The crucial parts of portable monitors for accurate detection of SDB are the airflow sensor and the algorithm to detect breathing events. Conventional thermal sensors are known to have a tendency to overlook hypopnoea events and are considered inadequate for sleep study 20. The portable monitor in the present study utilised a PVDF film. Recently, Berry et al. 21 have reported that the PVDF airflow sensor has excellent ability to detect hypopnoea. Regarding the analytical algorithm, the recently developed algorithm for single-channel airflow monitors was used. The present authors have demonstrated that the algorithm was applicable to different types of sensors, including thermocouple, nasal pressure and PVDF sensors, and was relatively immune to noises and change in sensitivity over long recording periods 11. The high ability of the sensor and the robustness of the algorithm could be the reasons for the observed high accuracy and reproducibility of the portable monitor used in the present study.
Several limitations in the current study must be addressed. The subjects studied were patients referred for suspected sleep apnoea and not subjects from the general population. Therefore, the present findings may not be applicable to the general population. The subjects in the present study might have been better motivated to perform the home monitoring than members of the general population, which may be the reason that no recording failure was observed. Furthermore, the subjects had different characteristics from a cross section of the general population, being predominantly male, and having a higher than average BMI. Therefore, the diagnostic ability of the flow-RDI was examined in subgroups of female subjects and normal weight subjects. The results showed the diagnostic ability in such subgroups was similar to that of all of the subjects taken together. Another problem is that the subjects' average AHI was far greater than that of SDB subjects in the general population. This fact could be a reason for the high diagnostic sensitivity of the flow-RDI in the present study. To exclude this possibility, the diagnostic ability of the flow-RDI in subjects with AHI <15 events·h−1 was also examined, as a result of which the flow-RDI was shown to have a relatively high diagnostic ability, even in this low severity subgroup. Although an exact validation in a cross section of the general population remains to be performed, these facts might suggest that the portable monitor can be used for screening of SDB from a variety of populations. The other important problem is the effect of sleep efficiency. The mean sleep efficiency of the subjects in the present study was relatively high. If low sleep efficiency subjects (e.g. patients with insomnia) are tested, the agreement between the flow-RDI and AHI could be quite different.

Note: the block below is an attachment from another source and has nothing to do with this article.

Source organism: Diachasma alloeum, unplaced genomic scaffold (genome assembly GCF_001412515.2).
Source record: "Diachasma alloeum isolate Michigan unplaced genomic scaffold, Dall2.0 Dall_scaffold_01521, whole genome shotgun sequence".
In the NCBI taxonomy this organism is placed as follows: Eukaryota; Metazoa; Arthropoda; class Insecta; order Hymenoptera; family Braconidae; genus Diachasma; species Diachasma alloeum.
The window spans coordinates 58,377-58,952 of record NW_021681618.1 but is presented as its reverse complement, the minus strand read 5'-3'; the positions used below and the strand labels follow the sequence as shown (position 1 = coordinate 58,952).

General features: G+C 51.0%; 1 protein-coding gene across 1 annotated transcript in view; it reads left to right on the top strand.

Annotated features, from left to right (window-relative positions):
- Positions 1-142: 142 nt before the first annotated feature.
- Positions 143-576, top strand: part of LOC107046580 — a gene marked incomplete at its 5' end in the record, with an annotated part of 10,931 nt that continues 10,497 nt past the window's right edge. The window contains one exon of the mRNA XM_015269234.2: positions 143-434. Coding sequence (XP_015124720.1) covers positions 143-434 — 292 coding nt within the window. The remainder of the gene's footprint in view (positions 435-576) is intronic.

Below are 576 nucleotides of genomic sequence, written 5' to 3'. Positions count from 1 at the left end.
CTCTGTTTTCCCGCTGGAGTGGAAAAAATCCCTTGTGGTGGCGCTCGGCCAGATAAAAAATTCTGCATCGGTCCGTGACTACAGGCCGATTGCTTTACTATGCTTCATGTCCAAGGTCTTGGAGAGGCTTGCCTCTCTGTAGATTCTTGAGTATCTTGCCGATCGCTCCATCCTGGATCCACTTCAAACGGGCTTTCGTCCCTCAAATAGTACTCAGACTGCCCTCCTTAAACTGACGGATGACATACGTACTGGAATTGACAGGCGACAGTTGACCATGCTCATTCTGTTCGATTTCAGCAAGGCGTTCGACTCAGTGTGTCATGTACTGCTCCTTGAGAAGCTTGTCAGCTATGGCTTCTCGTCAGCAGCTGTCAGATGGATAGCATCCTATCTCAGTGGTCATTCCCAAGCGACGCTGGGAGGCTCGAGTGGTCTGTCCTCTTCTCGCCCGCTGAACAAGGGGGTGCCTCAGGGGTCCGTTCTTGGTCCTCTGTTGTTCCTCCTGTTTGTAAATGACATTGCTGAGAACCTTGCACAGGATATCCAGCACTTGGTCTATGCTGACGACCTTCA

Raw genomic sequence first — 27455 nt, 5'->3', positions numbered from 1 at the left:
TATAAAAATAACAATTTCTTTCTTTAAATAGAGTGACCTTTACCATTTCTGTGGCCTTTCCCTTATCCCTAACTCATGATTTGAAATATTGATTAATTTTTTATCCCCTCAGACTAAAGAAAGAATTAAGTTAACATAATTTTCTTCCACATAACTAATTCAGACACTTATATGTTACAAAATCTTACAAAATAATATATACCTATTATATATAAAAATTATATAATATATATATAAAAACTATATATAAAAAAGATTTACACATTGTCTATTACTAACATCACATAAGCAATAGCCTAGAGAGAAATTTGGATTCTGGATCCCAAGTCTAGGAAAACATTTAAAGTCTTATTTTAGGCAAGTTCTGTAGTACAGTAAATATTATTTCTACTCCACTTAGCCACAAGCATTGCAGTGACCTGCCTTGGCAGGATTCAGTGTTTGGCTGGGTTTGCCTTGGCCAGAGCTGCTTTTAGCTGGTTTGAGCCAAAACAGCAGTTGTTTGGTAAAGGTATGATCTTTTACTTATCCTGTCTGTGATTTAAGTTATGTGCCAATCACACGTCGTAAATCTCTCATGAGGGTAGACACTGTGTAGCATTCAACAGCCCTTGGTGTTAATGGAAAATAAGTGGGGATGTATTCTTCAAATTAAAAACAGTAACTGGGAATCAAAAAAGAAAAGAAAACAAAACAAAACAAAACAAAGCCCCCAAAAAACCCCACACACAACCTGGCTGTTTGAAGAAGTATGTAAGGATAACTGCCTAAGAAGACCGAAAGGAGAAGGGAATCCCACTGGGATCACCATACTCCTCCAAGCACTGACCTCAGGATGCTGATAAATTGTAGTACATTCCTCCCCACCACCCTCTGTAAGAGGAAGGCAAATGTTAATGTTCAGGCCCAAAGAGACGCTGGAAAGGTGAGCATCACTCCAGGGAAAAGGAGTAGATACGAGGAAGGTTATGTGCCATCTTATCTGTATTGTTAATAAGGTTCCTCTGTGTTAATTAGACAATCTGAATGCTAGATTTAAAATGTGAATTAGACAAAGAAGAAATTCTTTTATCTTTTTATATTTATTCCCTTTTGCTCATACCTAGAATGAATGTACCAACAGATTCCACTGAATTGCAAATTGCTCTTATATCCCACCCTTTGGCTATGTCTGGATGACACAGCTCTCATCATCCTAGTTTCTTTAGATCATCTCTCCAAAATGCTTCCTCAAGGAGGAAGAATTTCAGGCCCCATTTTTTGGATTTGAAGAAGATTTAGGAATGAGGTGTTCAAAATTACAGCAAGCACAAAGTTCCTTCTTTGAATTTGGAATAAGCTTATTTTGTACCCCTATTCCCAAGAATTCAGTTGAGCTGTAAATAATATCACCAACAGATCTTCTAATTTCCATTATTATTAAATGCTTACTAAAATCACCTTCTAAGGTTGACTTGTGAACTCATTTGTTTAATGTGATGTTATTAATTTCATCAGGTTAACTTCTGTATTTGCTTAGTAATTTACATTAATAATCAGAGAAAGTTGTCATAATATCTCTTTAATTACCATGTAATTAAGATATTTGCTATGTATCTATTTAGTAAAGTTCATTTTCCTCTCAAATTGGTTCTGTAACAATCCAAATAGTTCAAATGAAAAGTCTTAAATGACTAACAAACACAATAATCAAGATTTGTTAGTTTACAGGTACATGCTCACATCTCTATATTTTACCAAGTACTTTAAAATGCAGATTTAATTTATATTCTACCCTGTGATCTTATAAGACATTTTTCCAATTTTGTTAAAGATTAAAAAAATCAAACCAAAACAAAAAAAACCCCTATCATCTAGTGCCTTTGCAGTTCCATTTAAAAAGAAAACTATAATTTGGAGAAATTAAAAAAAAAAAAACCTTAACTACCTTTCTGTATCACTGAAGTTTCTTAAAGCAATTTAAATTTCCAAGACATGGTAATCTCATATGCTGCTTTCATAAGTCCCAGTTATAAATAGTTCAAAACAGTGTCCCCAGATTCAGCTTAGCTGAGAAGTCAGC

Finally, the issue of clinical utility of the device should be addressed. The most possible use of the single-channel monitor is thought to be in case finding in primary care practices. Many of subjects from the present study were referred for the symptom of habitual snoring without overt sleepiness, which can be underestimated by the subjects suffering from long-standing sleep disturbance 22. In a study in primary care settings, 37.5% of the patients were identified as being in a high-risk group of sleep apnoea syndrome 23. It seems somewhat difficult to perform PSG in all of such patients. Thus, ambulatory screening using a portable monitor in this group is thought to be a practical way to determine candidates for PSG. In the present study, 31 out of 32 patients continuing to use CPAP for 1 yr after the diagnosis had the home monitoring data corresponding to moderate-to-severe SDB, which indicates that the portable monitor could be used to screen for candidates for CPAP therapy. Home monitoring also has the possible advantage that subjects can undergo the screening test in their usual sleep environment because sleep position and alcohol drinking can affect the SDB severity of a subject 24. It is also very important to recognise that the single-channel monitor does not evaluate sleep and it has no ability to detect sleep disorders other than SDB. Therefore, patients with a negative result and unexplained severe sleepiness should be referred to sleep specialists.
In conclusion, the single-channel airflow monitor is easily applicable at home and relatively accurate. These advantages are thought to be due to both the high-performance sensor (polyvinylidene fluoride) and the robust analytical algorithm. The present authors believe this method can be applicable in screening for sleep-disordered breathing in primary care practices.
Statement of interest
Statements of interest for H. Nakano and T. Tanigawa, and the study itself can be found at www.erj.ersjournals.com/misc/statements.shtml
- Received October 4, 2007.
- Accepted April 26, 2008.
- © ERS Journals Ltd